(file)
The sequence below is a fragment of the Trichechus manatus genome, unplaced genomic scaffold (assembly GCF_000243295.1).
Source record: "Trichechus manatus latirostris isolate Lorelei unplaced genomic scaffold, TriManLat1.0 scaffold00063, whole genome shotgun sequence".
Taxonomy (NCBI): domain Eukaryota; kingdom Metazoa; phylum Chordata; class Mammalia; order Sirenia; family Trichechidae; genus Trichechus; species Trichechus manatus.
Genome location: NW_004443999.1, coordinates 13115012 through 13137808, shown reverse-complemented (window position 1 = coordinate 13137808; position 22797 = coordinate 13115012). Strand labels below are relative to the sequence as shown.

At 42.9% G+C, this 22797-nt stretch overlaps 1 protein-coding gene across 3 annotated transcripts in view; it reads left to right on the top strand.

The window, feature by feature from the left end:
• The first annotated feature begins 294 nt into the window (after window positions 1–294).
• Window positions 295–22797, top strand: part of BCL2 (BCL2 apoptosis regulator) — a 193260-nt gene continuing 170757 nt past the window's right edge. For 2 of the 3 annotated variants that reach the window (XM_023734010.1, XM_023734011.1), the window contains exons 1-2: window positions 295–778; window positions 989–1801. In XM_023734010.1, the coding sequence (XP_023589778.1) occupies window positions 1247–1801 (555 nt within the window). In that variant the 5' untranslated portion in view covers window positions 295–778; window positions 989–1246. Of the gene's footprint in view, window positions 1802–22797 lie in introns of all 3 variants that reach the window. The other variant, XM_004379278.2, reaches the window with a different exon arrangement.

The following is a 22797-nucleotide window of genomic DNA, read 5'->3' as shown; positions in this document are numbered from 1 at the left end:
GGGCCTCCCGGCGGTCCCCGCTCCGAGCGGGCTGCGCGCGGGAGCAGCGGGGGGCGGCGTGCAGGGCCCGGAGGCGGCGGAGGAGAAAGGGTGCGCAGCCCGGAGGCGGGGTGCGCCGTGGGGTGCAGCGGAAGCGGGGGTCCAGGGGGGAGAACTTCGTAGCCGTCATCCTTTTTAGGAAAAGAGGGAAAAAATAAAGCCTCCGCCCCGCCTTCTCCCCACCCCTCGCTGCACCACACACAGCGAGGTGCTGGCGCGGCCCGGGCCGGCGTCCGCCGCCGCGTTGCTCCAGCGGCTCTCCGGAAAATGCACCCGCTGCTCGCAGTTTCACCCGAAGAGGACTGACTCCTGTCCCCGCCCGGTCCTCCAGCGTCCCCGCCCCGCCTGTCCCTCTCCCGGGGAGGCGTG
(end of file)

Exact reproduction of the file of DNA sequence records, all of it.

The sequence below is a fragment of the Trichechus manatus genome, unplaced genomic scaffold (assembly GCF_000243295.1).
Source record: "Trichechus manatus latirostris isolate Lorelei unplaced genomic scaffold, TriManLat1.0 scaffold00063, whole genome shotgun sequence".
Taxonomy (NCBI): domain Eukaryota; kingdom Metazoa; phylum Chordata; class Mammalia; order Sirenia; family Trichechidae; genus Trichechus; species Trichechus manatus.
Genome location: NW_004443999.1, coordinates 13115012 through 13137808, shown reverse-complemented (window position 1 = coordinate 13137808; position 22797 = coordinate 13115012). Strand labels below are relative to the sequence as shown.

At 42.9% G+C, this 22797-nt stretch overlaps 1 protein-coding gene across 3 annotated transcripts in view; it reads left to right on the top strand.

The window, feature by feature from the left end:
• The first annotated feature begins 294 nt into the window (after window positions 1–294).
• Window positions 295–22797, top strand: part of BCL2 (BCL2 apoptosis regulator) — a 193260-nt gene continuing 170757 nt past the window's right edge. For 2 of the 3 annotated variants that reach the window (XM_023734010.1, XM_023734011.1), the window contains exons 1-2: window positions 295–778; window positions 989–1801. In XM_023734010.1, the coding sequence (XP_023589778.1) occupies window positions 1247–1801 (555 nt within the window). In that variant the 5' untranslated portion in view covers window positions 295–778; window positions 989–1246. Of the gene's footprint in view, window positions 1802–22797 lie in introns of all 3 variants that reach the window. The other variant, XM_004379278.2, reaches the window with a different exon arrangement.

The following is a 22797-nucleotide window of genomic DNA, read 5'->3' as shown; positions in this document are numbered from 1 at the left end:
GGGCCTCCCGGCGGTCCCCGCTCCGAGCGGGCTGCGCGCGGGAGCAGCGGGGGGCGGCGTGCAGGGCCCGGAGGCGGCGGAGGAGAAAGGGTGCGCAGCCCGGAGGCGGGGTGCGCCGTGGGGTGCAGCGGAAGCGGGGGTCCAGGGGGGAGAACTTCGTAGCCGTCATCCTTTTTAGGAAAAGAGGGAAAAAATAAAGCCTCCGCCCCGCCTTCTCCCCACCCCTCGCTGCACCACACACAGCGAGGTGCTGGCGCGGCCCGGGCCGGCGTCCGCCGCCGCGTTGCTCCAGCGGCTCTCCGGAAAATGCACCCGCTGCTCGCAGTTTCACCCGAAGAGGACTGACTCCTGTCCCCGCCCGGTCCTCCAGCGTCCCCGCCCCGCCTGTCCCTCTCCCGGGGAGGCGTG